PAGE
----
To understand that warning, delivered to an estimated 1,000 travel industry delegates at the forum in Bangkok (see story here), one needs to appreciate who Bill Bensley is. It is no overestimation that Bill Bensley is a respected – nay, renowned – designer and architect who has worked on some of the most impressive hotels and resorts in Asia, including some in Phuket.
He knows the state of Thailand’s tourism industry, and he knows the state of play among Thailand’s tourism competitors in Asia, as he has worked in the region for decades. If he can see disaster coming, it would pay well to heed the warning.
What is dumbfounding is that there is not an all-out “environmentally conscious” branding war among hotels and resorts, and tour operators, right now in Phuket. Touting that a project is more environmentally friendly because it uses more energy efficient lighting and solar panels is a start, but no projects are promoting themselves above their counterparts with slogans the likes of “We plant mangroves” or “We don’t poison our beach water!" For the competitive advantage that can be gained from such campaigns, it beggars belief that no one is taking that line.
However, what must be recognised is that the more ethical choice tends to cost more, and that cost is always passed down to the customer in one way or another. Thailand has made itself dependent on the mass market of cheaper-spending tourists, and they spend their money where they can get value.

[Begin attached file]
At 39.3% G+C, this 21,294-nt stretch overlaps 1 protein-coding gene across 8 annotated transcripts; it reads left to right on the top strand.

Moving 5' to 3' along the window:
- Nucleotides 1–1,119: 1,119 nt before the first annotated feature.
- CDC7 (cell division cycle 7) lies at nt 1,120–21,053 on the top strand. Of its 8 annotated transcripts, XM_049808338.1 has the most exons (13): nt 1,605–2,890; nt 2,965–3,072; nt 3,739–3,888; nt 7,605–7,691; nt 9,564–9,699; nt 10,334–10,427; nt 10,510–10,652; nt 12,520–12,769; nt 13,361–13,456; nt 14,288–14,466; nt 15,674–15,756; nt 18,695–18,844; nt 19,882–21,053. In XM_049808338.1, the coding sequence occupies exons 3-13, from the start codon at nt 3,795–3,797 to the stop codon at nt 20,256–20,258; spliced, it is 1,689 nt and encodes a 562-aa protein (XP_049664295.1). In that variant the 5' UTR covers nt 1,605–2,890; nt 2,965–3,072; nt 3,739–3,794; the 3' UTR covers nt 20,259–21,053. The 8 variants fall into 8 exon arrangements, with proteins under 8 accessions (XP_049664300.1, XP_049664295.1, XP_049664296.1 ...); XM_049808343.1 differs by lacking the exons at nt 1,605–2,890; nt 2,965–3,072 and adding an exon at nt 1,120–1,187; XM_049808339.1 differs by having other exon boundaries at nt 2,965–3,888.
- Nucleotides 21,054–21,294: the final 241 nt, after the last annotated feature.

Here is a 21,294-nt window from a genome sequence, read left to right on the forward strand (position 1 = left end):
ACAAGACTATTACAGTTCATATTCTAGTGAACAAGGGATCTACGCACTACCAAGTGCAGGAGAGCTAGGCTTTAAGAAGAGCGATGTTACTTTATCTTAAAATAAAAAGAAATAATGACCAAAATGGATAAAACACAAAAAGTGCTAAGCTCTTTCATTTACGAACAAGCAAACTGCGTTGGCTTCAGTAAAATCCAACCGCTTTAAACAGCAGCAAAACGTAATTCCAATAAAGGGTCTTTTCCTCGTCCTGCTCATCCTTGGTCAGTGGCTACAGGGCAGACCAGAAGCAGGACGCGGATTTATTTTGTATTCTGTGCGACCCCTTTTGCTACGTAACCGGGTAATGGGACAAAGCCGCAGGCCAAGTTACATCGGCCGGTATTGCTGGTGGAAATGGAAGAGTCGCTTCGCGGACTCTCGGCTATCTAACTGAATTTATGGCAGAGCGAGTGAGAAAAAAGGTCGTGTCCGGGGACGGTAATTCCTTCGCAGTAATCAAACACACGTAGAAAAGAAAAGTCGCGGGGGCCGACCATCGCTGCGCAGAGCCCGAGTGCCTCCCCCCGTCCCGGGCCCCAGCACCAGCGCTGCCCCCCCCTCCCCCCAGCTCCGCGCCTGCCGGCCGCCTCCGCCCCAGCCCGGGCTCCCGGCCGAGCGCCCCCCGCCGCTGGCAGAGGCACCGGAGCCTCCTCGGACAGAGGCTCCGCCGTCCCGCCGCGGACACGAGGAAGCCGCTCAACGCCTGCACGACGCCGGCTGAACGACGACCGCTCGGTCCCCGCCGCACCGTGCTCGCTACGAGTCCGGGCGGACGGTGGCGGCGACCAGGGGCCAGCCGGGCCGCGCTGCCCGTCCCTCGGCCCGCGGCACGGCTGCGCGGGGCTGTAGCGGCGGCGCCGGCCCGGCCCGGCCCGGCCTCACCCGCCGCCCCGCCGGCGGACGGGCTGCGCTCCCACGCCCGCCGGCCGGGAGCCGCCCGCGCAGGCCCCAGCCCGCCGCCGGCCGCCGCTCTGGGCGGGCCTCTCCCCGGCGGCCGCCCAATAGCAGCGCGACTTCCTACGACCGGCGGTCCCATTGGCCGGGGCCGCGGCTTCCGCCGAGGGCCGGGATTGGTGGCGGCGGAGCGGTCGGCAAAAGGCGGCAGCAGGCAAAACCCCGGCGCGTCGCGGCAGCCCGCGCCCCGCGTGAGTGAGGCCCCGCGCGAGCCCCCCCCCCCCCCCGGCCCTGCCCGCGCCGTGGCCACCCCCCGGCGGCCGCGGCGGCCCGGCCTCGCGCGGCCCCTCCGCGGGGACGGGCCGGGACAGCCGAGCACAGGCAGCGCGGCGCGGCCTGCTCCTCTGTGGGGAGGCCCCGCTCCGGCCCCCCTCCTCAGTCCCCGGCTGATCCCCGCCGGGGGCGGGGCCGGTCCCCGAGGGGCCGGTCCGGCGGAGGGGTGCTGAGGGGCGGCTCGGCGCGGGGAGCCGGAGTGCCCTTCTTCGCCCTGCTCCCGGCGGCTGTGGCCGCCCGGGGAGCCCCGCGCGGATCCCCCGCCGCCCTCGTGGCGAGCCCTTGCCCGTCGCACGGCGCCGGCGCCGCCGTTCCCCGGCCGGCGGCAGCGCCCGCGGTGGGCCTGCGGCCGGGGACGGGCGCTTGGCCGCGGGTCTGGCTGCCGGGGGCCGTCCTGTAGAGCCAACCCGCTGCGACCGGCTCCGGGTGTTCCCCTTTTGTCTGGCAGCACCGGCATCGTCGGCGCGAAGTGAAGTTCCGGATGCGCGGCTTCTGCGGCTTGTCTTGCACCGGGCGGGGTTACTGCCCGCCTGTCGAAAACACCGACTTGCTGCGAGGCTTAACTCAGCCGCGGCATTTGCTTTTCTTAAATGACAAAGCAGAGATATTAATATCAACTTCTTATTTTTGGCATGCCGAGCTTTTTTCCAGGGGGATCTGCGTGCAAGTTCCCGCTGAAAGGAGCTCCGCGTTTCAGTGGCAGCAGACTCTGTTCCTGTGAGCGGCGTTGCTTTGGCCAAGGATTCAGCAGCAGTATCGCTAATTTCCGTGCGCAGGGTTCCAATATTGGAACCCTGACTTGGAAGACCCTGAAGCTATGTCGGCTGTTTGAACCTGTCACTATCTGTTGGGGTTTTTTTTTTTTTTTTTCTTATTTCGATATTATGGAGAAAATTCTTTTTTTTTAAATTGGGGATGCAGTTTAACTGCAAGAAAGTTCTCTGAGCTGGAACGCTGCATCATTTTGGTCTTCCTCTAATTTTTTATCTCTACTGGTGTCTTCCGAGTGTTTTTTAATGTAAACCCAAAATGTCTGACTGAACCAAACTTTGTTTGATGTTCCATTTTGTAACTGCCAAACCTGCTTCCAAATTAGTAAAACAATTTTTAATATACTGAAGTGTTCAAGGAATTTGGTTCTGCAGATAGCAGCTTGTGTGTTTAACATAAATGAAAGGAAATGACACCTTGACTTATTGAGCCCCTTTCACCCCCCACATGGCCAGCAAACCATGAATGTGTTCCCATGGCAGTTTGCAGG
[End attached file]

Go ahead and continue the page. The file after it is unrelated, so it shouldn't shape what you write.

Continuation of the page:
If these “cheaper tourists” could afford the more ethical choice in venues to stay and the tours they take, they would. Penny pinching would not enter the equation.
Yet unless there is a conscious decision to make travel to Thailand at least somewhat elitist, these are the tourists that need targetting. While such people want to travel to Thailand, some business people will cater directly to their wants, ignoring the ethical choice to increase profits. That is the nature of the beast.
This is the reality that Thailand is facing, and the survival of Thailand’s tourism industry hinges upon it. Unless there is some magical mass epiphany among local “entrepreneurs” and business people, and the tourists themselves, proactive action must be taken.
Everyone bleats the need to enforce the law in Thailand, and we’re not deceiving ourselves about that prospect happening overnight. What has worked elsewhere in the world are cash-back and tax incentives, not just growing a green conscience.
Give a greedy person the chance to make money while making the ethical choice, and he will take every time. That you can count on.